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The Female in Aristotle's BiologyReason or Rationalization$
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Robert Mayhew

Print publication date: 2004

Print ISBN-13: 9780226512006

Published to Chicago Scholarship Online: March 2013

DOI: 10.7208/chicago/9780226512020.001.0001

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Eunuchs and Women

Eunuchs and Women

Chapter:
(p.54) Four Eunuchs and Women
Source:
The Female in Aristotle's Biology
Publisher:
University of Chicago Press
DOI:10.7208/chicago/9780226512020.003.0004

That Aristotle claims that females are, as it were, deformed when compared to males, might reasonably be thought to have a strong ideological flavor. Aristotle did not believe that animal generation involves the transmission to the womb of an already formed mini-male or mini-female, but concluded that maintaining an analogy between females and mutilated males—between women and eunuchs—had a great deal of explanatory power. His closest exposure to castration and its effects must have been his own research on the castration of animals. Aristotle concluded from his observations about castration that just as a relatively small change to the body of an animal can affect the whole animal, so a small change in the development of an embryo could affect not only the area that was directly changed but also the physical nature of the whole animal that results.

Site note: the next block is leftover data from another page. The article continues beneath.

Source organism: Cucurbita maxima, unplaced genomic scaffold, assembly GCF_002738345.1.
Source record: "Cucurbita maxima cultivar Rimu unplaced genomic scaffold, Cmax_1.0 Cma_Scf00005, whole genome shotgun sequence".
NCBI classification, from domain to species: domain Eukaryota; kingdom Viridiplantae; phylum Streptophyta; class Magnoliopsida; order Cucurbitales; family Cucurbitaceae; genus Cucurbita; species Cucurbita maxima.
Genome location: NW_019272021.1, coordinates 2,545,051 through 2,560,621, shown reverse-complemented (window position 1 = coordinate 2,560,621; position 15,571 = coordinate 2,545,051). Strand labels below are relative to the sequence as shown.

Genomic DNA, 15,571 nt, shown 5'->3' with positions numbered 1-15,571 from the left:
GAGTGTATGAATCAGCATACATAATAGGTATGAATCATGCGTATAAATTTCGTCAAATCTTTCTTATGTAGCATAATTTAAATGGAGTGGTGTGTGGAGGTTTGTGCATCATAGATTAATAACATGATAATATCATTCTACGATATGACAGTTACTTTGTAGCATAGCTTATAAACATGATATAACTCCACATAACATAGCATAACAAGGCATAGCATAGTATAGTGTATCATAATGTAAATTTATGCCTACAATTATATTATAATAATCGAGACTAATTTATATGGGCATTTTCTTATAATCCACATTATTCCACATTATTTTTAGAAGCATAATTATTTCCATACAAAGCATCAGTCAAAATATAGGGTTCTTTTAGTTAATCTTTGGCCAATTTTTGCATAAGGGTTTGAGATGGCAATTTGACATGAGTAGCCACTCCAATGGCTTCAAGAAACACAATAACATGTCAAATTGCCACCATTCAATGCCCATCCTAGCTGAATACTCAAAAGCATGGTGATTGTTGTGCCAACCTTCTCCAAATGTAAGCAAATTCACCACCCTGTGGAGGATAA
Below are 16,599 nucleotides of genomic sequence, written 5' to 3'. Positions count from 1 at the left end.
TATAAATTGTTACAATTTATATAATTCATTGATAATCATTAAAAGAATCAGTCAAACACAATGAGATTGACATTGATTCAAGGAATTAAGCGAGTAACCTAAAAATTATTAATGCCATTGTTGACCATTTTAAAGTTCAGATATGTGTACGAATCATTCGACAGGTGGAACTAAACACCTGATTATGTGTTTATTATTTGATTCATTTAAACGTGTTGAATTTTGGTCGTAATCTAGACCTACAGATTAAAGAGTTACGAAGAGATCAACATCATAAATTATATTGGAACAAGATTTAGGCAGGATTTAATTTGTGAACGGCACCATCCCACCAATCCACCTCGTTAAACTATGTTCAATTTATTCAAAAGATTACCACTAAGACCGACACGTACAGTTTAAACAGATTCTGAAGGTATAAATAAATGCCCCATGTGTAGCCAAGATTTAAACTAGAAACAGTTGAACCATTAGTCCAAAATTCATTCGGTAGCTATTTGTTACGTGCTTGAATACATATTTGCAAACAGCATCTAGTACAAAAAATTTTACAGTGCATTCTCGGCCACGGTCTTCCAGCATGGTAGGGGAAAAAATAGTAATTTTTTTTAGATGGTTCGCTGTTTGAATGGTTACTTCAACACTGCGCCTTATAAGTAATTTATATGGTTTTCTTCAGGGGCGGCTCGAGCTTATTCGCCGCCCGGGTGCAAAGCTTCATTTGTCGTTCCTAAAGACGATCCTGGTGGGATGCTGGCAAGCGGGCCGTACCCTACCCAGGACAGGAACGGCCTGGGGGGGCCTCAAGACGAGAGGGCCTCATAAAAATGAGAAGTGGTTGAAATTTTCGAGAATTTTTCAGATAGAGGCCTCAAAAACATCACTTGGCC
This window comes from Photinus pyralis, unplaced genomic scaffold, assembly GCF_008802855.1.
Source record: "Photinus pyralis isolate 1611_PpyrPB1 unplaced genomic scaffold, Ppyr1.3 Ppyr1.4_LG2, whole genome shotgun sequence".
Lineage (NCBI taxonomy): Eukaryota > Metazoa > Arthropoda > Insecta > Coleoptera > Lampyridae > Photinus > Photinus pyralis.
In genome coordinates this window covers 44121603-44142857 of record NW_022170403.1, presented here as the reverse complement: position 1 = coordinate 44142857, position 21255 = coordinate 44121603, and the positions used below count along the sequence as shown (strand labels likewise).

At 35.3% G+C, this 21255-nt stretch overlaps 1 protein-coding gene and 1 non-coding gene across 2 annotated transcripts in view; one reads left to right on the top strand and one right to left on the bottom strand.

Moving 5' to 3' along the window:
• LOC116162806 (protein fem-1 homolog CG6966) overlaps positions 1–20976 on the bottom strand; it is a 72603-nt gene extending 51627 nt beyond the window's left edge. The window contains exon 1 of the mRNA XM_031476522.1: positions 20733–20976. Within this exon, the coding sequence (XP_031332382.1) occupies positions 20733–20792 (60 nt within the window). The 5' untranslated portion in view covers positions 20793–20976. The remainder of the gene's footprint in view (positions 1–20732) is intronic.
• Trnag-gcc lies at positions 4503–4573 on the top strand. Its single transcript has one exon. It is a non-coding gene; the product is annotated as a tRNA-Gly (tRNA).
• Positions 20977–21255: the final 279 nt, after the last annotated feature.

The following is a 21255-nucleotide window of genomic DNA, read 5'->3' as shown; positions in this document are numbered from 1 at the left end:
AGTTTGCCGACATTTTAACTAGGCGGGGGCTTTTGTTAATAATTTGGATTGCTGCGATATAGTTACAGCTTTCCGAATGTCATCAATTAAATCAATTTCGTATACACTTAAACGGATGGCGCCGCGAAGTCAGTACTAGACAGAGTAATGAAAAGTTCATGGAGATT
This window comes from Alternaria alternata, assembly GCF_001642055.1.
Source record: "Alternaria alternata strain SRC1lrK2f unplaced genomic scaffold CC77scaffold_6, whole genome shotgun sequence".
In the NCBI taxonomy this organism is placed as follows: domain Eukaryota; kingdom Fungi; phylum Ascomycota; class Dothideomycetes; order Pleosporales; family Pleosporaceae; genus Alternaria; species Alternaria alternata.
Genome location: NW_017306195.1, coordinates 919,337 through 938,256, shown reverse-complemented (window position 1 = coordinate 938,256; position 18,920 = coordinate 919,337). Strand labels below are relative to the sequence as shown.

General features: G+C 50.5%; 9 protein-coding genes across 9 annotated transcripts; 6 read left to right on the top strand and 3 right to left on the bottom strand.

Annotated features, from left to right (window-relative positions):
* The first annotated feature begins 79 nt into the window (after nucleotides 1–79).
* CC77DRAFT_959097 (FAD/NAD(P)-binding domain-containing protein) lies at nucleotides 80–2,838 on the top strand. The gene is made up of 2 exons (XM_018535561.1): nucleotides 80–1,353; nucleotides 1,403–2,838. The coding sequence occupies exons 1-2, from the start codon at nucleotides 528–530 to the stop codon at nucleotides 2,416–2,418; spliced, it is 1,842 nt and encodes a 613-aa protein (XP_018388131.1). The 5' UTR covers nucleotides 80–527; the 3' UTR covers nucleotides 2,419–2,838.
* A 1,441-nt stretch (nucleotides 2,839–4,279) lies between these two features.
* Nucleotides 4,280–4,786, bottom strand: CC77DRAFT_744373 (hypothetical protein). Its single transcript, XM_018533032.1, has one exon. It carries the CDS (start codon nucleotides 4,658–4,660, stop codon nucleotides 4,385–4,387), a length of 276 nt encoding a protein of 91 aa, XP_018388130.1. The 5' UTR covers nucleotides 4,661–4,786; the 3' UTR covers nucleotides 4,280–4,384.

Keywords:   Aristotle, females, eunuchs, mini-male, mini-female

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